How to get rich at unpaid internships

By Mitchell Cohen, for The Ryersonian

Internships vary, but the first rule of any internship—and especially of unpaid internships—is always the same: don’t end up making coffee.

By Mitchell Cohen, for The Ryersonian

Internships vary, but the first rule of any internship—and especially of unpaid internships—is always the same: don’t end up making coffee.

Interns know it; we want to show our supervisors what we’re capable of, so we work like dogs in the hope they’ll throw us a bone once our six weeks are up. Managers know it; here are all these fresh, eager faces and there’s real work to be done. Businesses really know it; make an intern do anything that doesn’t look like training and the lawyers and unions will be at your back like Rob Ford on a blown-up media scandal.

I knew the rule too, and for my first week or so at CBC Radio this summer, I did what I was asked to do (and then some!) and didn’t say a word about my secret weapon. I pitched stories—but I didn’t tell them about my stash of direct trade beans, sourced from exotic locales around the globe. I booked interviews—but I didn’t tell them about my three different roast profiles, each one tuned to maximize body and sweetness while preserving flavour in the cup. I wrote scripts—but I didn’t tell them I make a mean iced Americano on a hot summer day.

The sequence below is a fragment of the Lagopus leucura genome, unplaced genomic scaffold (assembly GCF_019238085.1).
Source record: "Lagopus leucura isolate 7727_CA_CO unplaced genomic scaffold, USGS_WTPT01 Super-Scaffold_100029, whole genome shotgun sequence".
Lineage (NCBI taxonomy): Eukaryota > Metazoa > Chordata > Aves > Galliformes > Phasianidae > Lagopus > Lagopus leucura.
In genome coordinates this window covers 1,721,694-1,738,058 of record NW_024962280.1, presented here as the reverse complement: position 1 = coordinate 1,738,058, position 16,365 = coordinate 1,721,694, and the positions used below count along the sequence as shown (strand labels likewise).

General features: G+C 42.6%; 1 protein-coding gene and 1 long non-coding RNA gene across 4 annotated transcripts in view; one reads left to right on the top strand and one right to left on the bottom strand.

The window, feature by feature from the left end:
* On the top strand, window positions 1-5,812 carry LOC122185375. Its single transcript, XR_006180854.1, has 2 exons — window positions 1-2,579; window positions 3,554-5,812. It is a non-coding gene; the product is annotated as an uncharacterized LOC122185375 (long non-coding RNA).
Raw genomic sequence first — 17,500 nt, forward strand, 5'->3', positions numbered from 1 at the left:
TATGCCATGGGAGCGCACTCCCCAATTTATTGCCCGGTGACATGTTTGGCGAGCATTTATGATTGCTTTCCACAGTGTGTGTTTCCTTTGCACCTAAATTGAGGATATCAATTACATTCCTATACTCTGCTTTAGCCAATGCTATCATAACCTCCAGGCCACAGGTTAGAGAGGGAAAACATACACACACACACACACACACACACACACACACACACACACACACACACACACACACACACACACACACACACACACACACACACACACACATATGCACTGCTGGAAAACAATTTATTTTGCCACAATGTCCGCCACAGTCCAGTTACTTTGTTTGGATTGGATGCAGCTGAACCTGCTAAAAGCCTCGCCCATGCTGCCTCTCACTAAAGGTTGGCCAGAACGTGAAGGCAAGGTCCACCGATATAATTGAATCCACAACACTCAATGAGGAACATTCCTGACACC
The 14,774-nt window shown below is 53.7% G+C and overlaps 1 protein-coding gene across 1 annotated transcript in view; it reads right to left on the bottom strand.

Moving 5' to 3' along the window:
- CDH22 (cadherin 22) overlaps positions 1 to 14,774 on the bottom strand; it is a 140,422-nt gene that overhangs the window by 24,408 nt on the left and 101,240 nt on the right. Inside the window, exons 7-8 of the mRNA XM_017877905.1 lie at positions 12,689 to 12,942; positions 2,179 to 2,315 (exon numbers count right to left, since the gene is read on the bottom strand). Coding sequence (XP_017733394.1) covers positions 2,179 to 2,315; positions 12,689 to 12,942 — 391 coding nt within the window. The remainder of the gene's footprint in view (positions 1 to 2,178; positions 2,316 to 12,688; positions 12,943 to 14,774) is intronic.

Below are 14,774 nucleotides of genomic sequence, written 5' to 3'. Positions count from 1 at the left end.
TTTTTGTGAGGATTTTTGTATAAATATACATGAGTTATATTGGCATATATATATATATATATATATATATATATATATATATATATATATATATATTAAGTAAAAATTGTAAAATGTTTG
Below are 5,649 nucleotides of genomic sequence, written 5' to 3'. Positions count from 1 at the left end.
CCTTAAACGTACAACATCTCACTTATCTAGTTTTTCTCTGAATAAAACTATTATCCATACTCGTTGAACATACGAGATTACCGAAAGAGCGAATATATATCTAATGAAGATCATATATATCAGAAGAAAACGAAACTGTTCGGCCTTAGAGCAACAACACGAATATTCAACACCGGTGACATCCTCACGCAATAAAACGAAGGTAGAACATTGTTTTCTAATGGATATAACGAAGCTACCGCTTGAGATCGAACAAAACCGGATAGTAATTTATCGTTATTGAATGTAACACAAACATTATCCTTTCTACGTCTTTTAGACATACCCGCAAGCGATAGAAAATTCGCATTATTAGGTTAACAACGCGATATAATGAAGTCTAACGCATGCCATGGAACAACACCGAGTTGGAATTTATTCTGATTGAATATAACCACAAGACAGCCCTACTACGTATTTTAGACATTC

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Maybe it sounds like I’m dramatizing. Anyone can make a cup of coffee. It’s not like you need a master’s degree in journalism or anything. But trust me: my coffee is special. And by the time I left CBC Radio, everyone in the current affairs offices on the third floor would know it.

Stop rolling your eyes. I’m actually not that egoistic. And, to be fair, they started it. It all began when a fellow coffee geek and producer on the show Spark asked me what I had in my travel mug one morning. (It smells really good the day after a fresh roast.) So I made him a cup. And then I made his friend Tim, a longtime CBC-er, another.

It was then only a matter of time before the Quirks and Quarks guys caught on. Quirks producer Jim Handman—the very man who had interviewed me for this position some weeks prior—was among the first to line up at my desk for a shot. Then I was making coffee for Jeff Douglas, co-host of the CBC’s current affairs show As It Happens. Before long, I was making coffee for everyone.

My first obstacle on the road to java domination was Spark host Nora Young. “I don’t drink coffee anymore,” she told me. Like hell you don’t, Nora. Her conversion started with a half-cup, unasked for and left on her desk. Not long after, the storied Canadian broadcaster was lining up with the rest of them for afternoon iced lattes. Although she confessed to me, as she dropped a toonie into my collection tin, that she still felt a little guilty asking her intern for coffee, in the end she couldn’t resist.